Each pool that he stops at for a swim becomes a reflection of his world, his mind, his fears, his entire existence in one form or another. The carefree teenagers, the older nudists who seem to feel that the world is theirs to do with, the old friends who are drinking, drinking, drinking (several people in the first scene are heard to say, “I drank too much last night,” an echo of the Cheever story’s opening line). Naturally, what looks to be the biggest pool he encounters is also the empty one, as empty as his quest ultimately is and he tells the boy who lives there with unseen parents jet setting around the world that “If you make believe hard enough that something is true than it is true to you,” which sounds like the worst piece of advice imaginable to give to a sad and lonely little boy come to think of it. But, in the end, that’s what Ned Merrill is anyway. When asked about his wife and daughters as he swims further down the river named for his beloved wife, Ned Merrill keeps repeating, “Lucinda is home, the girls are playing tennis” almost robotically by a certain point, as if he’s planted that information in his mind and refuses to believe otherwise, the truth that he’s become convinced exists.

He already thinks of himself as apart from everyone else, refusing that he’s ever going to become ordinary while some of the people around him are content to merely drink and get older, having gotten what they wanted and with no reason to go anywhere else. This adds to the sense of loneliness in between the homes, none of them really seem next to each other, adding to the unreal feeling of the entire journey. Characters gaze up at the blue sky of a day you’d think would never end but the darkness begins to fall in the film almost before we realize it, the chill begins to emerge and even Ned Merrill can’t keep up his veneer of happiness forever, with it becoming more and more clear that everyone he encounters knows something about him they’re not putting into words. Even some of the awkwardness in the film, like how much of his travels with Janet Landgard’s Julie Ann Hooper feels almost too sickly sweet with a good portion of it playing as cobbled together in the editing room via dubbed in lines after the fact but is itself like an idealized dream, all soft focus and praises exactly what you want to hear. Some dialogue implies that he’s been gone a while but he has no idea how much time has passed, where he is in time and no one else seems quite sure, either. Nothing much ever changes in the suburbs, anyway.

Determining who shot every inch of footage may be a crapshoot but I suspect that Frank Perry, along with wife Eleanor, had more of an interest in capturing that cockeyed local Connecticut vibe searching for the idiosyncratic, oddball touches of those parties and their guests. The colors seem to pop in the right Kodachrome way as if we’re watching super 8 home movies of these parties with everyone a little too happy as they wave at the camera and even quickly brushing on the inherent racism in that closed off world. Plus after stopping in at the Bunkers’ with Julie Ann where all his old friends were so welcoming, the nightmarish party thrown by the classless Biswangers (“those awful people” as we hear about them earlier, played by Dolph Sweet and Louise Troy) is that much worse with the hosts clearly showing off how well they’ve got it now with their party guests drinking, falling into the pool and shoving caviar down their throats, the sort who have presumably driven in from the outer boroughs and, god forbid, will migrate up to the suburbs themselves eventually. It’s as if Frank & Eleanor Perry (who later collaborated on LAST SUMMER and the great DIARY OF A MAD HOUSEWIFE before divorcing in 1971; Perry also directed PLAY IT AS IT LAYS in 1972 and, much later, MOMMIE DEAREST) knew deep down that the only way to live around there and survive was to ultimately disappear.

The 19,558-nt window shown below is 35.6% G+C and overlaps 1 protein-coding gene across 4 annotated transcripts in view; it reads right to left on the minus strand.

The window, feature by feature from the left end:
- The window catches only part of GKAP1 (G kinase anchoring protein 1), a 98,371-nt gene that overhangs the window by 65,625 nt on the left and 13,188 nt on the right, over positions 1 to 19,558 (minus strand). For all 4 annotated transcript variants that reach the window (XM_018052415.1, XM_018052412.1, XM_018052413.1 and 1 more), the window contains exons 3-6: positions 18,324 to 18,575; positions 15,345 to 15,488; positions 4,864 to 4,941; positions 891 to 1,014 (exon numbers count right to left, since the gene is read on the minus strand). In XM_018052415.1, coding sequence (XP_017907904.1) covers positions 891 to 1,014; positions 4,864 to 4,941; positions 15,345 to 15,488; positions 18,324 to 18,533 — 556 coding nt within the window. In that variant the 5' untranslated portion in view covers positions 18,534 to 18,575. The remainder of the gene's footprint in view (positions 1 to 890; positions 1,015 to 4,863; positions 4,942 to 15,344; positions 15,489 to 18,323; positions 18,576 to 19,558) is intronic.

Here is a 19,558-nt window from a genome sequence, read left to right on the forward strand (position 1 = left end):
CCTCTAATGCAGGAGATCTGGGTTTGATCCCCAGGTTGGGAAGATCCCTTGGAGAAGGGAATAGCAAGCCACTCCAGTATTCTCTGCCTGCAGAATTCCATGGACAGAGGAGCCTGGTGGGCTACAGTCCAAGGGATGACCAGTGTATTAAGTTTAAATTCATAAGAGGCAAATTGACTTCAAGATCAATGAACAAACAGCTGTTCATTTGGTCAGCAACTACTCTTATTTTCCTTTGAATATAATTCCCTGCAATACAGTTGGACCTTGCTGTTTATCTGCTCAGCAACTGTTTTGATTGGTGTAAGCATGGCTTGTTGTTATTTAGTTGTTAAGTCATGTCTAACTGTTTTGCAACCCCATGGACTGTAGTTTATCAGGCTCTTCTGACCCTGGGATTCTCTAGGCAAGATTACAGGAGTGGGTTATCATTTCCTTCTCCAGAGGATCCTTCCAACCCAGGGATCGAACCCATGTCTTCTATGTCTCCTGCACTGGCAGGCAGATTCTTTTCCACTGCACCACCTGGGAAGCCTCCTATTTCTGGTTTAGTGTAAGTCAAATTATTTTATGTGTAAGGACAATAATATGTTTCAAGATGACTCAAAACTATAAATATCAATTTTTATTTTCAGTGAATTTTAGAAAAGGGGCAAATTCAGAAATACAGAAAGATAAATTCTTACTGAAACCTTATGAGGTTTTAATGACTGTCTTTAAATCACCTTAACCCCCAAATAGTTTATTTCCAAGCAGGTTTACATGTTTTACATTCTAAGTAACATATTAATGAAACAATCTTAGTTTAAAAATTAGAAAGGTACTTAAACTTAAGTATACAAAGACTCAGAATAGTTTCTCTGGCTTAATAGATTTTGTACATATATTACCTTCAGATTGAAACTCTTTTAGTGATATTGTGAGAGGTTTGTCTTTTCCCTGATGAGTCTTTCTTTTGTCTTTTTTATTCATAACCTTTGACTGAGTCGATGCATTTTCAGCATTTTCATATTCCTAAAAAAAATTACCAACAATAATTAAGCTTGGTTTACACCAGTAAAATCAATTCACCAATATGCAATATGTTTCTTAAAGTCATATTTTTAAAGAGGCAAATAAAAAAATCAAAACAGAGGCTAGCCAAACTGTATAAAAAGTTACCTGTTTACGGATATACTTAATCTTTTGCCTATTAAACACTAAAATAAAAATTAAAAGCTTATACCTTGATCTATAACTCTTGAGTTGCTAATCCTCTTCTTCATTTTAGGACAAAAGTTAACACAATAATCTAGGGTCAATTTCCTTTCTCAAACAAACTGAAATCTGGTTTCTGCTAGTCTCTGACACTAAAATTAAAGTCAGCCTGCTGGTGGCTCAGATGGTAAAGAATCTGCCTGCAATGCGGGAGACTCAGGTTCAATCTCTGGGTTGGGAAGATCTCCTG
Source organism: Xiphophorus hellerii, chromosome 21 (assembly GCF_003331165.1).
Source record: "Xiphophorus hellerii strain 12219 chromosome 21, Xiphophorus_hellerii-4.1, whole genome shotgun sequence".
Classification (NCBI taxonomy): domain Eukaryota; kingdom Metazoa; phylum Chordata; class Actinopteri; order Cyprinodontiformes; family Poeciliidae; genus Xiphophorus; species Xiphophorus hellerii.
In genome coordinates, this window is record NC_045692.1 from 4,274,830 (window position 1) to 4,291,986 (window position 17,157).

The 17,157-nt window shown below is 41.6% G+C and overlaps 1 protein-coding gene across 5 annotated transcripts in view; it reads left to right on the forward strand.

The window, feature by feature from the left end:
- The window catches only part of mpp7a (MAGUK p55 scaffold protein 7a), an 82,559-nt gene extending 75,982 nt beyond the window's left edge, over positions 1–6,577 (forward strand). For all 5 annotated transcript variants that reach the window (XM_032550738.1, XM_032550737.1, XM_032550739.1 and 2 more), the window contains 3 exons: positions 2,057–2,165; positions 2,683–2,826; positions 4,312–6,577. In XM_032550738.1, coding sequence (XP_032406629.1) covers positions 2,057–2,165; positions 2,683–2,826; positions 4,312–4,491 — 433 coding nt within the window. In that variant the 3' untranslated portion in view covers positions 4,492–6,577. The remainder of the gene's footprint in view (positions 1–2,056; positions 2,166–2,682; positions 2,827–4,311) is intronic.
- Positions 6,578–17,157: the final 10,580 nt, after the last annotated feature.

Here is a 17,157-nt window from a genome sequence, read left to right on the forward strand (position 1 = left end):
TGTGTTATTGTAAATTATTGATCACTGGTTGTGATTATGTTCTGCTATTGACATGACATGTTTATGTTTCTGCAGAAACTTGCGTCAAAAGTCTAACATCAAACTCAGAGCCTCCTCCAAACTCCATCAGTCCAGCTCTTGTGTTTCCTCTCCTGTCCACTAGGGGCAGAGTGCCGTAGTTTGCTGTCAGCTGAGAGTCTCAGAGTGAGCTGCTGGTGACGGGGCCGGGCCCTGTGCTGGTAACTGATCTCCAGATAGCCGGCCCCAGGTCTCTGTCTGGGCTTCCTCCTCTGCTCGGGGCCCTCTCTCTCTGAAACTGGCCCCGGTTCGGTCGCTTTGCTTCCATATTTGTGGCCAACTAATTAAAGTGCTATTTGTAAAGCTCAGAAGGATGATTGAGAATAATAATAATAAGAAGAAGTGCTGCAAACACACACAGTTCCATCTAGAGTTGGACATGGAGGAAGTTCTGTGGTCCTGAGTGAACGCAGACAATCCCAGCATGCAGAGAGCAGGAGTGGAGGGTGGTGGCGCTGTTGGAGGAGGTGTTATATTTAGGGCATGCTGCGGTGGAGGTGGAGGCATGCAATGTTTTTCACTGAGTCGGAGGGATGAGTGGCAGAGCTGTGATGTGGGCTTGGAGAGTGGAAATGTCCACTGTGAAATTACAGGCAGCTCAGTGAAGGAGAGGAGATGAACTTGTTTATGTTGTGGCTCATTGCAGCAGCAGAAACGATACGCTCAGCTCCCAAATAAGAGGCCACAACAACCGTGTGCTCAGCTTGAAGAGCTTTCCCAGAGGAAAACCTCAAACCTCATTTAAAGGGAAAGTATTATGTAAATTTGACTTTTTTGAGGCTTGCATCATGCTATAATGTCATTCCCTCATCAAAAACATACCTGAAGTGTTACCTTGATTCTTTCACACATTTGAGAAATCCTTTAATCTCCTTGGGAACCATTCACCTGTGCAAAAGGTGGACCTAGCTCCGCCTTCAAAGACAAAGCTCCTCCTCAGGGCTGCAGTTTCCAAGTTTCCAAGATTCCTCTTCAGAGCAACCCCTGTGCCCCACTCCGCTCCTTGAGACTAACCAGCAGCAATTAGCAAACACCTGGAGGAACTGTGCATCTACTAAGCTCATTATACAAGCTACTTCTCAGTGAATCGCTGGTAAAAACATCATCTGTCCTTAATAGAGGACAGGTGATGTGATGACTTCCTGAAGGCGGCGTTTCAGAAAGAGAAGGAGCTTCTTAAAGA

The scenes apparently directed (uncredited) by Sydney Pollack feel like he zeroed in more on the performances and the reverie in the lead character’s own mind but his staging also plays as more confident particularly during the extended sequence where Ned Merrill encounters former mistress Shirley Abbott, played the first time around by Barbara Loden but taken over in the reshoots by Janice Rule (Jimmy Stewart’s fiancé in BELL, BOOK AND CANDLE). Introduced reading the January 1967 issue of Films and Filming, Rule plays the part as giving into her own vulnerability until she just can’t take it anymore, unrelenting she gets in finally cutting down this former lover who’s suddenly turned up in her backyard uninvited as brutally as possible, saying just the right things to utterly destroy him. Running over 15 minutes the scene is practically its own short film, enormously powerful and continually fluid in the way it plays, resisting turning into a soap opera by the different layers each actor brings to the confrontation leading to how ordinary, and how cowardly, their affair sounds no matter how much he’s elevated it to myth in his own mind. Possibly just like the rest of his life.

The episodic nature means that the tonal shifts possibly caused by the reshoots aren’t as noticeable but but throughout there’s a vibe of that late 60s creative experimentation in the air, a period of filmmaking when reality could be fluid, so at its very best the film locates that middle ground between the dreamlike and the mundane so it knows when to pause for the quiet in the air, when to hold on his face. And the climactic visit to the community pool that Ned Merrill is so desperate to use that once he gets there appears to be both fairly normal and also a total glimpse into hell (I’ll always remember how, during my long ago first viewing, everything suddenly clicked together at this moment—I guess that’s how vivid some of those afternoons at the local pool are in my memory), even if it’s just a suburban hell. Capturing that nightmarish feel of him reduced to this place, forced to wash his feet in order to be worthy of entering this pit and practically reduced to groveling before the working class we can imagine he’s always condescended to. There’s nowhere left for him to go.